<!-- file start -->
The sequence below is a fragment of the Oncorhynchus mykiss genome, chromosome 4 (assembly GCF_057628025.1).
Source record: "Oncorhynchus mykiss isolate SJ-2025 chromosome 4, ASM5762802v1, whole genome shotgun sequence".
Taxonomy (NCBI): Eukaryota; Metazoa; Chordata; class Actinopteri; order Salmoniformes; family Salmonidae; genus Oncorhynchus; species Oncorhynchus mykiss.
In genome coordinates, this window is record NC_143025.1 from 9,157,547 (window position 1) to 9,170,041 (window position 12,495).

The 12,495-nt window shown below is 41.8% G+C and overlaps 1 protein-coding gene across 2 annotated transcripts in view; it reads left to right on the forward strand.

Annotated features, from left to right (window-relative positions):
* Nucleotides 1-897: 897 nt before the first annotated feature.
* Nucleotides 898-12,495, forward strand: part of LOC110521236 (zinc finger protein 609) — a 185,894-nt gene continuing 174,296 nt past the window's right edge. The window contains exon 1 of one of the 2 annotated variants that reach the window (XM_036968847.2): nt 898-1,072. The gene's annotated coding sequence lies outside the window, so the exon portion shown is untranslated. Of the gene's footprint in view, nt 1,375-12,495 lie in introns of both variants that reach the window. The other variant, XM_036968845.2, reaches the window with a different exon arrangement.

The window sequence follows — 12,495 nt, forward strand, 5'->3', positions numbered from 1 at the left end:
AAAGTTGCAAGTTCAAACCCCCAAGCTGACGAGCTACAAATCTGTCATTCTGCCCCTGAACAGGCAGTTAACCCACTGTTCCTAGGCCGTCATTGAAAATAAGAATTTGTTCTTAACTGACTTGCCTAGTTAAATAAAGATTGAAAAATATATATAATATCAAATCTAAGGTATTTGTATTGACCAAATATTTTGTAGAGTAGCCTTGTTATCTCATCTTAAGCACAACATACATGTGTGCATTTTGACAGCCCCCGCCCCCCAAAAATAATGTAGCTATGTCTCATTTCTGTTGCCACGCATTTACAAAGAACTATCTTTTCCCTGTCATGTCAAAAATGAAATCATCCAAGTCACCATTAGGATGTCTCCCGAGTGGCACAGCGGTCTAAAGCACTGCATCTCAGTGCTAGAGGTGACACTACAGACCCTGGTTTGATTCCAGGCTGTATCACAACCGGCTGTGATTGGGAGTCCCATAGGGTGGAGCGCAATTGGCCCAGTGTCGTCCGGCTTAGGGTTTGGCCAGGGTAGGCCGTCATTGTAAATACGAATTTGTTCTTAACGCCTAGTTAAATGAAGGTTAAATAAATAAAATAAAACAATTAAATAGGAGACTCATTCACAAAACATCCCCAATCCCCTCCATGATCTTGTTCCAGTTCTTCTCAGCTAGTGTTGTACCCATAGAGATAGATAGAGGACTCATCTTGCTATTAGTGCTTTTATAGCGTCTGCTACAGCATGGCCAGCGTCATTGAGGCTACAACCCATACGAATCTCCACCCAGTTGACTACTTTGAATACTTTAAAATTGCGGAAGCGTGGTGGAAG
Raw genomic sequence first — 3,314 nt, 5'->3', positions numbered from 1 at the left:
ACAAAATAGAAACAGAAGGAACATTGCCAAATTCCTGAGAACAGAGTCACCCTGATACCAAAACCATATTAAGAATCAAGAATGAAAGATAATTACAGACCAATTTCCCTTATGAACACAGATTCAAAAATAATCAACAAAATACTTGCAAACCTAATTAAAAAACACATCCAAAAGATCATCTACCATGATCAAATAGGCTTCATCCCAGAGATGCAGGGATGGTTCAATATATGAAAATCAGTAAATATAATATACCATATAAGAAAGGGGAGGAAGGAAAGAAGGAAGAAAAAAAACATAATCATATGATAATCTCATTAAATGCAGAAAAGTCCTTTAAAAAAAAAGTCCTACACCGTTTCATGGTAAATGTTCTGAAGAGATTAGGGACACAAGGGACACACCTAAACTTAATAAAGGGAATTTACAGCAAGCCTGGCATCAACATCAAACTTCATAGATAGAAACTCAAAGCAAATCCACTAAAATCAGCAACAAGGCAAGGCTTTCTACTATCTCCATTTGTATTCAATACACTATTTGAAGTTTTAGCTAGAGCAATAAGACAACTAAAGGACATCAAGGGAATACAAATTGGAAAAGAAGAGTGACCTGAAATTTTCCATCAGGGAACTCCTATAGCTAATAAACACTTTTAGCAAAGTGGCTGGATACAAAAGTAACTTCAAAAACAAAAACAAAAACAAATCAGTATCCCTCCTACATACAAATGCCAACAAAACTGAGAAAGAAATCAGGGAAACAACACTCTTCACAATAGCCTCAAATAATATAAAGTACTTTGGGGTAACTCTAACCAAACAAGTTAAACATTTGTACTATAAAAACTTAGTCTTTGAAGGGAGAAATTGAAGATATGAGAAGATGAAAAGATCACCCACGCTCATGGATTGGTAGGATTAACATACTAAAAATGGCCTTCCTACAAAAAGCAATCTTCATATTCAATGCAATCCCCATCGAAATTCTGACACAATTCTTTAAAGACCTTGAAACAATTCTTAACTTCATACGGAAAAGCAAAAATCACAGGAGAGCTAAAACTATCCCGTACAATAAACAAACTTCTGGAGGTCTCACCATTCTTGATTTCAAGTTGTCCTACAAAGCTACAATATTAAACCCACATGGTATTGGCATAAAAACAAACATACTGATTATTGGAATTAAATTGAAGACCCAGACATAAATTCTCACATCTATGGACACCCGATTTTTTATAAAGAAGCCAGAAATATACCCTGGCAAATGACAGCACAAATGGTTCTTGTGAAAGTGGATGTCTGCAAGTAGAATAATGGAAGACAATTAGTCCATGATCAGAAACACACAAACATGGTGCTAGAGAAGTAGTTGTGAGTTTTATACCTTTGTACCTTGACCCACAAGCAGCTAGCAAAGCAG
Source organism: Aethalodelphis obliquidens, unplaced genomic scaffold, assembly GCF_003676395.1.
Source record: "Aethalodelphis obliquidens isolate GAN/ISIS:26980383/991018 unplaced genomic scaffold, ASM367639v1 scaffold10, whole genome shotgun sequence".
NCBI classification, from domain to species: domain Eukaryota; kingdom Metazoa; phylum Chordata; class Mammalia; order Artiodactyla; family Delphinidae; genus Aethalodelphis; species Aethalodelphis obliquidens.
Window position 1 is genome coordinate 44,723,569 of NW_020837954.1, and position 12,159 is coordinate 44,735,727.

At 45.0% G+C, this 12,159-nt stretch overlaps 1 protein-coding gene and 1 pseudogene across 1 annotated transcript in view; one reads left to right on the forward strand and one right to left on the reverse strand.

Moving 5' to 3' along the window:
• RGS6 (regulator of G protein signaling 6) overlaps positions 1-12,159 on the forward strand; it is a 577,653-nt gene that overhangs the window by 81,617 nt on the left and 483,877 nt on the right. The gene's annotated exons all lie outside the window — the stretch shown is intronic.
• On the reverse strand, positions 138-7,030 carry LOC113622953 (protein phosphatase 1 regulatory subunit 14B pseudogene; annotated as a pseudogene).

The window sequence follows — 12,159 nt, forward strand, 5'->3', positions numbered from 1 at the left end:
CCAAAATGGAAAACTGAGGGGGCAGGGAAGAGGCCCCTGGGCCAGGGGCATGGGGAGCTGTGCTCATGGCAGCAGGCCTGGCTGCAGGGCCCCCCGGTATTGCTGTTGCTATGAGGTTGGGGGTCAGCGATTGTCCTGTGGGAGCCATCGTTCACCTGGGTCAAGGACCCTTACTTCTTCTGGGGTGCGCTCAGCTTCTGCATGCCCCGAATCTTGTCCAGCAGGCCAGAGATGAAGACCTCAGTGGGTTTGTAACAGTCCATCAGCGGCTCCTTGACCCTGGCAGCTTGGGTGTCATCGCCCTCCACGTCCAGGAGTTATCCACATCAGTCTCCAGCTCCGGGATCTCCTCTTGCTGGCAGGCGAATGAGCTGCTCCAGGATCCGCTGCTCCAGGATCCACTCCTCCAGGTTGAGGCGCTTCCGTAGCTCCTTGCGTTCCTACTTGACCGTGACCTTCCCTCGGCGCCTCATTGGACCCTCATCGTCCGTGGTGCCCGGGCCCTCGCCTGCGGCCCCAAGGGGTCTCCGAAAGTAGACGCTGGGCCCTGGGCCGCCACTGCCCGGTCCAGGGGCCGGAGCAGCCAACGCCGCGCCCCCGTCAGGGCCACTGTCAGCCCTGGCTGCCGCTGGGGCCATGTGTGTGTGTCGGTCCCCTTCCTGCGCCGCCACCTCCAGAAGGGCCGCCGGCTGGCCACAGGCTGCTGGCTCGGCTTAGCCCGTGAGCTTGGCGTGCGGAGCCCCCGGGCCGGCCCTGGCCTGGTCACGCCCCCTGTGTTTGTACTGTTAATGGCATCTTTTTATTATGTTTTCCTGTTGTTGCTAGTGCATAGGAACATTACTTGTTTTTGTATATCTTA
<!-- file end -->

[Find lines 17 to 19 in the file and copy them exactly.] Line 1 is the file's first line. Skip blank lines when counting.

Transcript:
At 45.0% G+C, this 12,159-nt stretch overlaps 1 protein-coding gene and 1 pseudogene across 1 annotated transcript in view; one reads left to right on the forward strand and one right to left on the reverse strand.

Moving 5' to 3' along the window:
• RGS6 (regulator of G protein signaling 6) overlaps positions 1-12,159 on the forward strand; it is a 577,653-nt gene that overhangs the window by 81,617 nt on the left and 483,877 nt on the right. The gene's annotated exons all lie outside the window — the stretch shown is intronic.